Mortgages & Remortgages

Written by PayPlan on 16 June 2011

Buying a home and getting a mortgage is a huge financial commitment whether you are a first time buyer or whether this is your second or third home. Due to the current economic climate the housing market appears more unpredictable than ever and it can be a difficult decision as to whether you jump onto the property ladder or not.

Today I want to briefly go through what a mortgage is and what it means to remortgage.

What is a mortgage?

A mortgage is when you take out a loan from a bank, building society or specialist mortgage lender in order to purchase a property. Your mortgage lender will agree to lend you the money based on the condition that you maintain monthly payments for the term of your mortgage; if you fail to do so then you risk your home being repossessed. The lender will take first charge on your property which means in the event of sale they get first priority.

What are the different types of repayments for a mortgage?

In order to repay your mortgage, it isn’t as simple as splitting the amount borrowed over a set length of time. There are several different repayment types. The most common repayment types are;

  • Interest only – this is where your monthly payments will go towards paying off the interest on your mortgage only. You will then be required, at the end of the mortgage term, to pay the remaining capital (amount originally borrowed). This is usually done an endowment paid as part of a separate agreement or savings. This type of mortgage is traditionally known as an endowment mortgage.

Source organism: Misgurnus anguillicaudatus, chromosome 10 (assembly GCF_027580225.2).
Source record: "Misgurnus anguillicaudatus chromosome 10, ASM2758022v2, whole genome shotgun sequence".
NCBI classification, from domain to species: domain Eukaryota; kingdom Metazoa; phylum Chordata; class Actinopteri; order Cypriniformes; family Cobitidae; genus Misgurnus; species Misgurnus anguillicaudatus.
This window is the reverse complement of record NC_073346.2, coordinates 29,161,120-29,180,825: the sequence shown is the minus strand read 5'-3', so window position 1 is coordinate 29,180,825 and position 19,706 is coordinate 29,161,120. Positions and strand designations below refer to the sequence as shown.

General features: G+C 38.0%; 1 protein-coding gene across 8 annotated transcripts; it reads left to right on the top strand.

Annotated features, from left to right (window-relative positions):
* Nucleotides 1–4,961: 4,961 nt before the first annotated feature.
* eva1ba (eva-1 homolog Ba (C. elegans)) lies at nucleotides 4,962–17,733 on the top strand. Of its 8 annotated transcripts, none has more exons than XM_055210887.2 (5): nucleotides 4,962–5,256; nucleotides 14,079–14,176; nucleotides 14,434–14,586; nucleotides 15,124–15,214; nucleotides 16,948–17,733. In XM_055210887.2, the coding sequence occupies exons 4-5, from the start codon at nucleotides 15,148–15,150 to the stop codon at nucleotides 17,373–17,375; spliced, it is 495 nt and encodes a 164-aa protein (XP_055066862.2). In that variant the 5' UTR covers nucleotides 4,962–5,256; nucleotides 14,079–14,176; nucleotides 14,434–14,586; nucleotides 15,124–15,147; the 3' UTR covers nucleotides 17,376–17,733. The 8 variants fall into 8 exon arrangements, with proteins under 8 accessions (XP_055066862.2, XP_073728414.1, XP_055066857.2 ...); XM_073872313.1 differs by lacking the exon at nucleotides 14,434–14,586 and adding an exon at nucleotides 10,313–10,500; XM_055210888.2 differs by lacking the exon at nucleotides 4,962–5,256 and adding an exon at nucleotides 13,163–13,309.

• Repayment – this is where you repay the capital amount and the interest off your mortgage together in one monthly payment. At the end of the mortgage term there will be nothing to repay.

What are the different interest types?

All mortgages will be subject to an interest rate, and the amount of interest you repay will largely depend on the type of rate you are on. Here are a couple of options;

  • Fixed Rate – this is where the interest is fixed for a certain period of time.
  • Variable Rate – this is a rate dependant on each individual lender and can fluctuate. It is usually reflective of the rate that lenders buy and sell money between themselves.


Remortgaging is where you replace an existing mortgage with a new one, without moving home. This could be with the same lender and you just change the product or it could be with a different lender all together.

If you have equity in your property then it may be possible to release some of this and help relieve any financial strain that you may have from other debts or allow you to carry out some home improvements.  However failure to keep to your repayments of a mortgage or other debts secured on it will, of course, put your house at risk of repossession.

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This article was checked and deemed to be correct as at the above publication date, but please be aware that some things may have changed between then and now. So please don't rely on any of this information as a statement of fact, especially if the article was published some time ago.